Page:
We recently sat down with Dr. Deborah Miller of Cleveland Clinic’s Mellen Center for Multiple Sclerosis Treatment and Research to discuss parenting with MS. Here’s what she had to say:
Tell us about your role at the Mellen Center.
I am a master’s prepared social worker, which means that I have clinical experience working with individuals and families with MS. I also have a PhD in Health Services Research. I do a lot of work in developing measures that assess patients’ reactions to different interventions, as well as their responses to illness. I also develop interventions to help people better manage their MS. It’s been a wonderful combination of having the hands-on clinical experience to understand the issues people are experiencing and the ability to conduct research that will allow us to more systematically manage the issues that people with MS and their families commonly face...
Seven months ago, in the frigid pre-dawn hours of January 5th, two New York state police officers stood in our kitchen. They explained to my husband and me that our beloved, yet very troubled, son had taken his life, and at that moment I forgot I had MS.
Oh, there have been other times since being diagnosed in 1999 that I wasn’t aware of my condition, but it was always lurking, ready to once again take up too much of my thought. On that morning it was the furthest thing from my mind, and it stayed that way as our now family of three stumbled through the next few horrible weeks...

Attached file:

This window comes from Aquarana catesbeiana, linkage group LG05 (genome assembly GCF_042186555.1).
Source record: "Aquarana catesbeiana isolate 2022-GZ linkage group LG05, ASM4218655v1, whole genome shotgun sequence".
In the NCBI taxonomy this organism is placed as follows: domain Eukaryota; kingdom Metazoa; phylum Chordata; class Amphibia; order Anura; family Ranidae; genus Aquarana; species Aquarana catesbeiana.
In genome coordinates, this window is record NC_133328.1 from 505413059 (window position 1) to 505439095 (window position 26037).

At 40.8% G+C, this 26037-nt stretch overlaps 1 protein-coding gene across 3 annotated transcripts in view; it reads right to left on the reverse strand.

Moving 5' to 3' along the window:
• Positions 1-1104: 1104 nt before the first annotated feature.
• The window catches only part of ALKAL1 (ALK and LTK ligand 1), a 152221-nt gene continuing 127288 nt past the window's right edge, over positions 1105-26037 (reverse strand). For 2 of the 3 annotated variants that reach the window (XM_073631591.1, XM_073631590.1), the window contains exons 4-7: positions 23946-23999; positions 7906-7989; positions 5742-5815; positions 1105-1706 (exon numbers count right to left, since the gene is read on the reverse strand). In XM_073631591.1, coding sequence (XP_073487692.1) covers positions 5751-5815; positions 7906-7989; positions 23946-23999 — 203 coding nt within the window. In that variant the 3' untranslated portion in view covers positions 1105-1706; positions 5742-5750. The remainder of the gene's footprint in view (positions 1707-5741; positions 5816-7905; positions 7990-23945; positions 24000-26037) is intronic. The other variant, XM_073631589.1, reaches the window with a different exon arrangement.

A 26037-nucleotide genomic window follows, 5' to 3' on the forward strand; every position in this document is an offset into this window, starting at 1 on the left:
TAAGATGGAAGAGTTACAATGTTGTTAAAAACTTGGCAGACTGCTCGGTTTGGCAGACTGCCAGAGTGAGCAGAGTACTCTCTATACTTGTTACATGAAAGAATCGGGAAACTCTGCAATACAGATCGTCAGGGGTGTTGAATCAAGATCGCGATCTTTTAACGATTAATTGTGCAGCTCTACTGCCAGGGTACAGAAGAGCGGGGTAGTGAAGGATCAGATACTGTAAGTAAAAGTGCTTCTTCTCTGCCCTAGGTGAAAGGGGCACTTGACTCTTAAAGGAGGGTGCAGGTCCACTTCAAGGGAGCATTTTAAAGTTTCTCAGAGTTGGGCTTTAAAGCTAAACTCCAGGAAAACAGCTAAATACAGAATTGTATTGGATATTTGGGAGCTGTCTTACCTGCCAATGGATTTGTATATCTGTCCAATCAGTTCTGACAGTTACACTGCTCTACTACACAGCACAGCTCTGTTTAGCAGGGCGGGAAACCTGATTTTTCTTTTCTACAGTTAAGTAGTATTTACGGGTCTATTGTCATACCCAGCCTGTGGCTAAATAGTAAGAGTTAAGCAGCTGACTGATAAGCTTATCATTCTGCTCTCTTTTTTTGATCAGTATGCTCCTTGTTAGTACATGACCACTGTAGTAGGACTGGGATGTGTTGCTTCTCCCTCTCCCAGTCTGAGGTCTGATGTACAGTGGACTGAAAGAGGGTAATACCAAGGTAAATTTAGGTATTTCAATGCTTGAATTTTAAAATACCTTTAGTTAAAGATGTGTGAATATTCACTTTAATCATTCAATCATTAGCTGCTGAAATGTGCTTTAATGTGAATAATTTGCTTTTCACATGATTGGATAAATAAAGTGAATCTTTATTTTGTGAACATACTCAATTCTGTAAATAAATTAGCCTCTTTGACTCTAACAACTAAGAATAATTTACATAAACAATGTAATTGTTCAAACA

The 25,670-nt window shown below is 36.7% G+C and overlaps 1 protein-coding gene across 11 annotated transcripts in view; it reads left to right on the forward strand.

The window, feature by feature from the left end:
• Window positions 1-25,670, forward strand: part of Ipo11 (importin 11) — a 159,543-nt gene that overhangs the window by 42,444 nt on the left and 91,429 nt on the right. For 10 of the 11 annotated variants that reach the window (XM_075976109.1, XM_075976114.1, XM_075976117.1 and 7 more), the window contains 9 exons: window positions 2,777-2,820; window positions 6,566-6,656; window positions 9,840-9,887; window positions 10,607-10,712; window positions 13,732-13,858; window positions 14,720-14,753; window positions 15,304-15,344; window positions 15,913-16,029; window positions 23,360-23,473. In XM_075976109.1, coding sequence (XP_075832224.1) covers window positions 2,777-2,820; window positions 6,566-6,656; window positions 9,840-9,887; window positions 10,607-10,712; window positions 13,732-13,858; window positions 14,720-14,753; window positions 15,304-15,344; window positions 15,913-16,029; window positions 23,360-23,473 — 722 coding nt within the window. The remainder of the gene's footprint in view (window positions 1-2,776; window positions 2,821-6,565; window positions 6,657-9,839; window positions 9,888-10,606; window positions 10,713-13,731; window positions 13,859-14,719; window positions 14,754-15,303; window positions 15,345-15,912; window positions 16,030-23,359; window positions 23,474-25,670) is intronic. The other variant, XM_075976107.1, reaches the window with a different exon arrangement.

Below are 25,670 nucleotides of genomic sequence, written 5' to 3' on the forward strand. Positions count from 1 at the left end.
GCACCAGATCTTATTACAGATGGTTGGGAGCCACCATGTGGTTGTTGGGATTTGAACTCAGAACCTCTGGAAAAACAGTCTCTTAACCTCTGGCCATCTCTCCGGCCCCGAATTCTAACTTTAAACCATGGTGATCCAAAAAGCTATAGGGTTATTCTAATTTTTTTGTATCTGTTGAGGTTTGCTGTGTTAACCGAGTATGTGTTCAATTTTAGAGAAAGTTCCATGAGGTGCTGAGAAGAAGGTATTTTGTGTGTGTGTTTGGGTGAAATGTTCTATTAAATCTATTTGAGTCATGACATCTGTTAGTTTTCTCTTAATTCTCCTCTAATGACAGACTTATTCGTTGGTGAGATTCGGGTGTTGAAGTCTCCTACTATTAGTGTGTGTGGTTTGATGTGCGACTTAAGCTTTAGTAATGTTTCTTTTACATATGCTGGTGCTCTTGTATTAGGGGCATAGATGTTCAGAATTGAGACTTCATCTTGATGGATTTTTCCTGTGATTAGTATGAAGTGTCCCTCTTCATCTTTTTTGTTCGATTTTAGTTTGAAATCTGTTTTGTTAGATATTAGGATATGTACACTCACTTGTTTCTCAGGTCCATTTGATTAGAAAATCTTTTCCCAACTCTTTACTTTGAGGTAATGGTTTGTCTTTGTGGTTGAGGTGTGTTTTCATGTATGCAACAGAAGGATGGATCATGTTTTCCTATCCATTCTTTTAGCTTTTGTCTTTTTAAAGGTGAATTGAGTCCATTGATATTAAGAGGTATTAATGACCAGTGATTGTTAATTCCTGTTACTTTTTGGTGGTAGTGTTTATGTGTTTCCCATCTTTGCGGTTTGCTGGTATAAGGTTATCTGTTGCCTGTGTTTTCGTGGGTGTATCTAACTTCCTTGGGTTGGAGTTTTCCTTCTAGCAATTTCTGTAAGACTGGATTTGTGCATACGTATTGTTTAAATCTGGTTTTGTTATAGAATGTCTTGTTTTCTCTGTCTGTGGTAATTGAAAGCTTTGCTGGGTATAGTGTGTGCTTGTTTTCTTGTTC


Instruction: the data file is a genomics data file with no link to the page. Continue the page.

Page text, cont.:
I was 7 years old when I was invited to attend my first father-daughter dance, a rite of passage for many young girls. I remember standing in our living room, twirling in the new dress we had bought, feeling like a princess. That’s when I was told we wouldn’t be able to attend. My young mind could not comprehend why my father, who was living with secondary progressive multiple sclerosis, could not take me to the dance. I wouldn’t hear the words “multiple sclerosis” for the first time until a year later as an eight-year-old standing in our family kitchen. To this day, tears fill my eyes as I picture the dance invitation and think about my own daughter attending her father-daughter dance. The only difference is that today I am keenly aware of the struggles of MS – as I too was diagnosed with MS just one month after my daughter’s birth.
My father’s symptoms began in 1978, but with the lack of MRIs or therapies for MS, he went undiagnosed until 1983. In the early 1990’s the first disease modifying therapy came onto the market, but the disease progressed quickly, and by 1996 he was using a wheelchair permanently. At the age of 19, just three years later, I experienced my first MS attack. Years later, neurologists found over 10 lesions on my brain and I too heard the words, “You have MS,” just like my dad had 43 years before me...
One of the hidden blessings of living with multiple sclerosis is how much more time I’m able to spend at home with my family. There are no long hours at the office nor cross-country business trips that keep me away for days or weeks at a time.